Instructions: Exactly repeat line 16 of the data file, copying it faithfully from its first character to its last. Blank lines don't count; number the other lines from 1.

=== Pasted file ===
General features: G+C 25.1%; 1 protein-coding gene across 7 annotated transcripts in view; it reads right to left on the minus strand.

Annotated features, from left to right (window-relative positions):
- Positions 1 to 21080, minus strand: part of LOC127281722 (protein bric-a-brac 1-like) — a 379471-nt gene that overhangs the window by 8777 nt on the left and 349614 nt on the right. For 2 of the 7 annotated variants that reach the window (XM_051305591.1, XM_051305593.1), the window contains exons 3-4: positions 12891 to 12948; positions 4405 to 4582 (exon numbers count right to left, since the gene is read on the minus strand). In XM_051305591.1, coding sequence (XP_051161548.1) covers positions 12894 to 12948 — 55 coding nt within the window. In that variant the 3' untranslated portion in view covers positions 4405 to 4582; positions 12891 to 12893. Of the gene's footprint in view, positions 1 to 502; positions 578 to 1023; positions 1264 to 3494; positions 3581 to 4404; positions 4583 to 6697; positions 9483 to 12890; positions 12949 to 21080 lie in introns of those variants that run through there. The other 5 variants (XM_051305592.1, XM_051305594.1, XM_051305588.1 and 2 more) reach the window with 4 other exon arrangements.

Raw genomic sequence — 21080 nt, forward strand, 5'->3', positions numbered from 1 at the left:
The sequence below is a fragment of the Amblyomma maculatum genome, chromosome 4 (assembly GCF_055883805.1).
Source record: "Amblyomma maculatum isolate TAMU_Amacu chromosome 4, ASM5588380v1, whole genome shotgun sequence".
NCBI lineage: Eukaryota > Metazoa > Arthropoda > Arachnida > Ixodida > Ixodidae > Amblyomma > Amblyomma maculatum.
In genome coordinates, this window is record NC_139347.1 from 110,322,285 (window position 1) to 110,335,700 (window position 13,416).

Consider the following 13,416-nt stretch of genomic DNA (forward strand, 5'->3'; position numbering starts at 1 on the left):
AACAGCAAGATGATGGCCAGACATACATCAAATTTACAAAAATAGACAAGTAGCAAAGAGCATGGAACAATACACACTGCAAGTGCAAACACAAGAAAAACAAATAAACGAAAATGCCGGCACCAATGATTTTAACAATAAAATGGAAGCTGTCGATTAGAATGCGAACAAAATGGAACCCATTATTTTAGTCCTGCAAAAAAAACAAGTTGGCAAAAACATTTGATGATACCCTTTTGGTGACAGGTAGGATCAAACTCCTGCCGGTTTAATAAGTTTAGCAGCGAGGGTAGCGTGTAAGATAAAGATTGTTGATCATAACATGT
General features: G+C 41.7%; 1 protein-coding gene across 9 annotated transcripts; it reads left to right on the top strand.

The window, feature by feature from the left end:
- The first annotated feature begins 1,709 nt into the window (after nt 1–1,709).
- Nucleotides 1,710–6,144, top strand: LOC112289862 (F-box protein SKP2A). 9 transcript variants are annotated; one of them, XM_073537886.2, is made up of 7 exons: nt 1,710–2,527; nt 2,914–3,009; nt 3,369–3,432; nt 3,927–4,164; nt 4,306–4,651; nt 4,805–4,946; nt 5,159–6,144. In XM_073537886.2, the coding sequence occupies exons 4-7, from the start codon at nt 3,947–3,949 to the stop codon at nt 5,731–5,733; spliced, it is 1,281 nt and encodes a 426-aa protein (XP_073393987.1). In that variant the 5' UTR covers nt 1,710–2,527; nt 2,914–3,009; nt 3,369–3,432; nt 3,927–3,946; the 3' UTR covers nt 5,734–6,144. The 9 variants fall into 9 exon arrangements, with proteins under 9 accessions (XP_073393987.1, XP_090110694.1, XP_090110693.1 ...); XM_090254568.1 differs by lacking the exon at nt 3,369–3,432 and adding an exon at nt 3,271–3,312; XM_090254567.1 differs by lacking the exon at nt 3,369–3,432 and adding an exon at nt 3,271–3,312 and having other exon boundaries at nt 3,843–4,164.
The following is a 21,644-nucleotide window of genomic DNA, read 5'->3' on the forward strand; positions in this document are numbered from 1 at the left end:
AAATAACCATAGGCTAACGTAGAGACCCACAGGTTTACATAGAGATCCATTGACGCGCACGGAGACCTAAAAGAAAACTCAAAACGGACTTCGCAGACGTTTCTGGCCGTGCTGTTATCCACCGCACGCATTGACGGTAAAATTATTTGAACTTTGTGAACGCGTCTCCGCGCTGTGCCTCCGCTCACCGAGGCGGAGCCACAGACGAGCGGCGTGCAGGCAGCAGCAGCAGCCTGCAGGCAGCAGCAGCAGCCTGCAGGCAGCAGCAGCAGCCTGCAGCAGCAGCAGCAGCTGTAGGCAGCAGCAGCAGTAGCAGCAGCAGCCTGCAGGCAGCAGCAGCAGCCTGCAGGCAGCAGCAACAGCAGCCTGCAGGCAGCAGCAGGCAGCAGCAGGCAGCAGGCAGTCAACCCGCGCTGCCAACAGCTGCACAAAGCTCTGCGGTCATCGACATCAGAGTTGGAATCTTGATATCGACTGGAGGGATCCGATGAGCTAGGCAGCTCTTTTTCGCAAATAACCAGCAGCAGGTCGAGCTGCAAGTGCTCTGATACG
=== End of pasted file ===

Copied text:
AAATAACCATAGGCTAACGTAGAGACCCACAGGTTTACATAGAGATCCATTGACGCGCACGGAGACCTAAAAGAAAACTCAAAACGGACTTCGCAGACGTTTCTGGCCGTGCTGTTATCCACCGCACGCATTGACGGTAAAATTATTTGAACTTTGTGAACGCGTCTCCGCGCTGTGCCTCCGCTCACCGAGGCGGAGCCACAGACGAGCGGCGTGCAGGCAGCAGCAGCAGCCTGCAGGCAGCAGCAGCAGCCTGCAGGCAGCAGCAGCAGCCTGCAGCAGCAGCAGCAGCTGTAGGCAGCAGCAGCAGTAGCAGCAGCAGCCTGCAGGCAGCAGCAGCAGCCTGCAGGCAGCAGCAACAGCAGCCTGCAGGCAGCAGCAGGCAGCAGCAGGCAGCAGGCAGTCAACCCGCGCTGCCAACAGCTGCACAAAGCTCTGCGGTCATCGACATCAGAGTTGGAATCTTGATATCGACTGGAGGGATCCGATGAGCTAGGCAGCTCTTTTTCGCAAATAACCAGCAGCAGGTCGAGCTGCAAGTGCTCTGATACG